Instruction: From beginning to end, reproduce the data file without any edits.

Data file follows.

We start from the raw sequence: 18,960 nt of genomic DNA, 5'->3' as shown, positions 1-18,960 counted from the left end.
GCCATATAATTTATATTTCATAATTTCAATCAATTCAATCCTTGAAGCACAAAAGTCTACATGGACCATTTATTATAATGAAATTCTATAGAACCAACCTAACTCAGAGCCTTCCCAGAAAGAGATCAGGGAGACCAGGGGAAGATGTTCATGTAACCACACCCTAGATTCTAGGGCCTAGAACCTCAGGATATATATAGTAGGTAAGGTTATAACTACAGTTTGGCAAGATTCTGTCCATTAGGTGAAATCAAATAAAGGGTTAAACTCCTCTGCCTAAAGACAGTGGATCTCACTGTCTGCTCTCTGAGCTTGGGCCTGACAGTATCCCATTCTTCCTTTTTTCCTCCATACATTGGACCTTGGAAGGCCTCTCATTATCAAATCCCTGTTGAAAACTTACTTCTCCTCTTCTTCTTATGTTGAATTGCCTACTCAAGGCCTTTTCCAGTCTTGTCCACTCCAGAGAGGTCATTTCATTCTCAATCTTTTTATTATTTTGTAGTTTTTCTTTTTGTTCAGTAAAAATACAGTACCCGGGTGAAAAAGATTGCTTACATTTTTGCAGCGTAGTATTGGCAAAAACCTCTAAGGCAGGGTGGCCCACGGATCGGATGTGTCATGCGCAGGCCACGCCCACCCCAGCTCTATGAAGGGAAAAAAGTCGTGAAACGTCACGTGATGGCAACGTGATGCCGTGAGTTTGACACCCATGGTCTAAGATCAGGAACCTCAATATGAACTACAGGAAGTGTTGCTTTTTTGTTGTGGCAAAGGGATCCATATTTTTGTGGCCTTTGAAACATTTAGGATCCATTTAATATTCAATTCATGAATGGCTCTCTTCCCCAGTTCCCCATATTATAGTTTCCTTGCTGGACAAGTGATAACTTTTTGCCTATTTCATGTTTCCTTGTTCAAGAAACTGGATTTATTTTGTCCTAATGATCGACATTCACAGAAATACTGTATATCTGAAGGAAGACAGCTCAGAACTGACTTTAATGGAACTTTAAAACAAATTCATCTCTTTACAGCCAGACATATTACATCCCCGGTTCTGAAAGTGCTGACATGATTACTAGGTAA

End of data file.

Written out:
We start from the raw sequence: 18,960 nt of genomic DNA, 5'->3' as shown, positions 1-18,960 counted from the left end.
GCCATATAATTTATATTTCATAATTTCAATCAATTCAATCCTTGAAGCACAAAAGTCTACATGGACCATTTATTATAATGAAATTCTATAGAACCAACCTAACTCAGAGCCTTCCCAGAAAGAGATCAGGGAGACCAGGGGAAGATGTTCATGTAACCACACCCTAGATTCTAGGGCCTAGAACCTCAGGATATATATAGTAGGTAAGGTTATAACTACAGTTTGGCAAGATTCTGTCCATTAGGTGAAATCAAATAAAGGGTTAAACTCCTCTGCCTAAAGACAGTGGATCTCACTGTCTGCTCTCTGAGCTTGGGCCTGACAGTATCCCATTCTTCCTTTTTTCCTCCATACATTGGACCTTGGAAGGCCTCTCATTATCAAATCCCTGTTGAAAACTTACTTCTCCTCTTCTTCTTATGTTGAATTGCCTACTCAAGGCCTTTTCCAGTCTTGTCCACTCCAGAGAGGTCATTTCATTCTCAATCTTTTTATTATTTTGTAGTTTTTCTTTTTGTTCAGTAAAAATACAGTACCCGGGTGAAAAAGATTGCTTACATTTTTGCAGCGTAGTATTGGCAAAAACCTCTAAGGCAGGGTGGCCCACGGATCGGATGTGTCATGCGCAGGCCACGCCCACCCCAGCTCTATGAAGGGAAAAAAGTCGTGAAACGTCACGTGATGGCAACGTGATGCCGTGAGTTTGACACCCATGGTCTAAGATCAGGAACCTCAATATGAACTACAGGAAGTGTTGCTTTTTTGTTGTGGCAAAGGGATCCATATTTTTGTGGCCTTTGAAACATTTAGGATCCATTTAATATTCAATTCATGAATGGCTCTCTTCCCCAGTTCCCCATATTATAGTTTCCTTGCTGGACAAGTGATAACTTTTTGCCTATTTCATGTTTCCTTGTTCAAGAAACTGGATTTATTTTGTCCTAATGATCGACATTCACAGAAATACTGTATATCTGAAGGAAGACAGCTCAGAACTGACTTTAATGGAACTTTAAAACAAATTCATCTCTTTACAGCCAGACATATTACATCCCCGGTTCTGAAAGTGCTGACATGATTACTAGGTAA